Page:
Victoria Adam’s work invites the viewer to experience it intimately, and often with some anxiety. The work is frank in its engagement with the body – works feature residues of makeup and discarded cherry stones – and often precarious in its display. Materially, the work hovers between clean, polished surfaces and tactile, handled forms, giving it a sensual depth that seems to reflect the dichotomous ways that humans engage with the world in private and public capacities. Here, Adam discusses her work with Susie Pentelow.
A lot of the objects you use in your work - like lenses, cotton wool, and sponges - are things used in personal grooming. What is it about this group of objects in particular that interests you?
I recently saw some pomanders at the V&A; tiny metal containers historically worn about the body to ward against miasmic air that was thought to cause plague or illness. The pomanders were perfumed or held sponges soaked in vinegar so presumably, it was necessary to hold them close to the face in order to sniff them effectively enough.
All the ingredients you mention above talk about intimate private moments, personal grooming rituals, gentle applications that cover up messy, smelly or visceral bodily functions - experiences common and familiar but experienced privately. They are a shortcut to feelings and emotions I’m interested in: a shared sense of privacy, intimacy, shame, obligation, desire, dissatisfaction, anxieties. Something like thinking of a fluffy cotton bud primes you also to think of earwax or ‘linen-fresh’ deodorant also triggers the idea of sweat and body odour.
There is a sense of tenuous balance in a lot of your works - like in ‘Lost and sad (Diana)’, where it seems that the necklace could slip to the ground, and in works like ‘You but better (2)’ and ‘Mermaid Oil plumage crease’, which feel like they could topple at any moment. Is this precarity something that you deliberately put into your work?
I’m drawn to artworks that somehow make you aware of your body and physicality and maybe precarity is an aspect of this. I recently made some works that look like metal stalks, 3 meters tall but 6 millimeters thick: trembly, shaky things topped with metal casts so the whole stalk bends into an arch. Walking around, you’re aware of taking care not to knock or lean on them. There’s something about a small, quiet or slight object being demanding; asking you to come close, almost breathing on it to see it, or works that incite a feeling of being clumsy or careful in the body of the viewer.
Your work ‘Lost and sad (Diana)’ hints at a character - I found myself wondering about her and her backstory. Is this an element of the work that you are interested in?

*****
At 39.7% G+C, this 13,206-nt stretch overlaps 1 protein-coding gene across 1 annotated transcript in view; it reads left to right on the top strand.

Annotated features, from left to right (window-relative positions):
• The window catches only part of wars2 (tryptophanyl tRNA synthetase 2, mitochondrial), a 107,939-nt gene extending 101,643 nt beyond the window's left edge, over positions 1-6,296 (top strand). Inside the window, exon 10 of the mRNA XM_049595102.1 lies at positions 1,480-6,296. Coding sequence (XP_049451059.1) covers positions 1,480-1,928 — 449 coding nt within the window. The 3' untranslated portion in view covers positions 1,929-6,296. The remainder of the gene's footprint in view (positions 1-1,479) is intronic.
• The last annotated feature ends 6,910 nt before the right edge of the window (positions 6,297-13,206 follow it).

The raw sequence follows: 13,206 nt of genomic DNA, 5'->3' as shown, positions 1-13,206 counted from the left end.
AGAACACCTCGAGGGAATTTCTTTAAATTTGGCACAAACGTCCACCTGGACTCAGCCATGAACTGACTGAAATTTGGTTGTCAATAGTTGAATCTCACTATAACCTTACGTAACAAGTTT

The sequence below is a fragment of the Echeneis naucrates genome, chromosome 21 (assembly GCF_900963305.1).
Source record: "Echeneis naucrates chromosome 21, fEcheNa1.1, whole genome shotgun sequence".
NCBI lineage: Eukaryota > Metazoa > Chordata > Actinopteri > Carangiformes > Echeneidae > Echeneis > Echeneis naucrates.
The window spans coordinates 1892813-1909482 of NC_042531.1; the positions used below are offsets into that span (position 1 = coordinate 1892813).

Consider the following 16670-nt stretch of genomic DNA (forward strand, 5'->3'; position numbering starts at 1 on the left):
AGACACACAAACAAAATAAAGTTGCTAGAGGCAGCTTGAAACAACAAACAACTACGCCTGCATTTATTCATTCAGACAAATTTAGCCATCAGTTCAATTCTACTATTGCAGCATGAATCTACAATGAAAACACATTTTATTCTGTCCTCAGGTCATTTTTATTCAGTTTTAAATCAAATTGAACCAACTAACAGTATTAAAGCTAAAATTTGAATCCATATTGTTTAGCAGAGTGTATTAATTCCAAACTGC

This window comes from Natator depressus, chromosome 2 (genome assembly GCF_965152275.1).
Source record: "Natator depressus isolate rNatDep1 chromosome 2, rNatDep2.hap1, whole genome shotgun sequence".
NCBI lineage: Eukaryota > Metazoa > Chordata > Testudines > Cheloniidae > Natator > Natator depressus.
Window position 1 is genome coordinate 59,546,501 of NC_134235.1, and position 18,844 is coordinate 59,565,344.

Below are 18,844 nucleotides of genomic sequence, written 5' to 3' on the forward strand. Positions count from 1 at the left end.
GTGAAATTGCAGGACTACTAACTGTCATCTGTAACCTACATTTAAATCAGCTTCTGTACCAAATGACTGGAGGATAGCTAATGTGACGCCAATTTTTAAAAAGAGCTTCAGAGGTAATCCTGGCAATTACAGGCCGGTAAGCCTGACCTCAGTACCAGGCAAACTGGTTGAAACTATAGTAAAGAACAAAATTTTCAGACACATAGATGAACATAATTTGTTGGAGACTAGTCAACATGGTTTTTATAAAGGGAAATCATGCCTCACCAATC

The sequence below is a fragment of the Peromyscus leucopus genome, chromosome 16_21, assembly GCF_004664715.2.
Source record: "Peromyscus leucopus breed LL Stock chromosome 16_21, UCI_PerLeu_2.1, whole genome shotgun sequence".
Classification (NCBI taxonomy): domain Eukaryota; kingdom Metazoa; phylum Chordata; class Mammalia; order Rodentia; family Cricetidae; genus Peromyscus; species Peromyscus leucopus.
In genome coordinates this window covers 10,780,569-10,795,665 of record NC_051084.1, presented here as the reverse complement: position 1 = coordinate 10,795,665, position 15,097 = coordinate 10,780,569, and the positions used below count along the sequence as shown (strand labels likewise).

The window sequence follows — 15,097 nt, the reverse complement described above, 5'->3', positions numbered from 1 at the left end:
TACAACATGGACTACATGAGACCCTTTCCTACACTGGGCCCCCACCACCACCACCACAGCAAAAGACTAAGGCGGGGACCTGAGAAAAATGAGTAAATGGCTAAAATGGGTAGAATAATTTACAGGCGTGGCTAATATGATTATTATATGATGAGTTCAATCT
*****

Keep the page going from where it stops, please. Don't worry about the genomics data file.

An archetypal, classical version of Diana: Diana the huntress, Diana an old goddess who is probably a bit forgotten, buried under contemporary anxieties…
I am intrigued by the contrast in your work between very clean, polished surfaces - like plastic, jesmonite and resin - and materials that seem coarser, and are perishable - beans, wheat, cherry stones. Is this distinction important?
I find hands-on making very enjoyable: polishing, sanding, mushing clay. In a very straightforward way, I love the grubby, messy tactility of these processes and the idea that this tactility translates - maybe the viewer’s fingertips can sense it and want to touch in response. There’s a sensual residue. An invitation of sorts, albeit one that fails to live up to its promise.
Ironically, it’s the polished metal, jesmonite or cement surfaces (the materials that you’d source for a more ‘industrial’ application) that require more laboured processes and are more handled and touched in order to remove the marks of the grubby, wonky hand-madeness. Whereas ceramics, clay that’s prodded and squished is probably less handled, but the marks are retained. The certain category of things - like beans and pips and whatnot - are always a shortcut to a feeling: an emotion, a bodily familiarity, a taste. The smell of someone.
What do the next few months look like for you?
I spent the summer drying out ingredients for a show that has just opened at Milieu, an artist-run-space in Bern. Underneath some arched wheat stalk shapes and aligned with a home-made compass, I’m showing some bowls of potpourri - combinations of socks, whisky, dried herbs, dried bergamots and other ingredients in combinations inspired by Paracelsus’s writing on bodily humors and healing balance. In the cellar underneath the gallery, a crystal is growing for the duration of the exhibition.
I’m also showing small sculptures infused with herbal blends at Marian Cramer Projects in Amsterdam. They’re quite grubby and sensual at the same time and sit within a domestic space (the gallery is also Marian’s house) - with the aim of inviting people in closer.
In the New Year, I’m looking forward to starting work on a collaborative research residency with artists Anna Hughes and Wanda Wieser. It’s focused on alignments; sculptural, psycho-geographic, bodily and we intend to go for lots of walks following ley-lines.
You can see Victoria Adam’s work in ‘chaperones’, until 7 Jan 2017 at Milieu, Bern, Switzerland; ‘Femocracy’ until 28 Jan 2017 at Marian Cramer Projects, Amsterdam and Bloomberg New Contemporaries, until 22 Jan 2017 at the ICA, London.
For more on Victoria Adam’s work, visit http://www.victoriaadam.co.uk.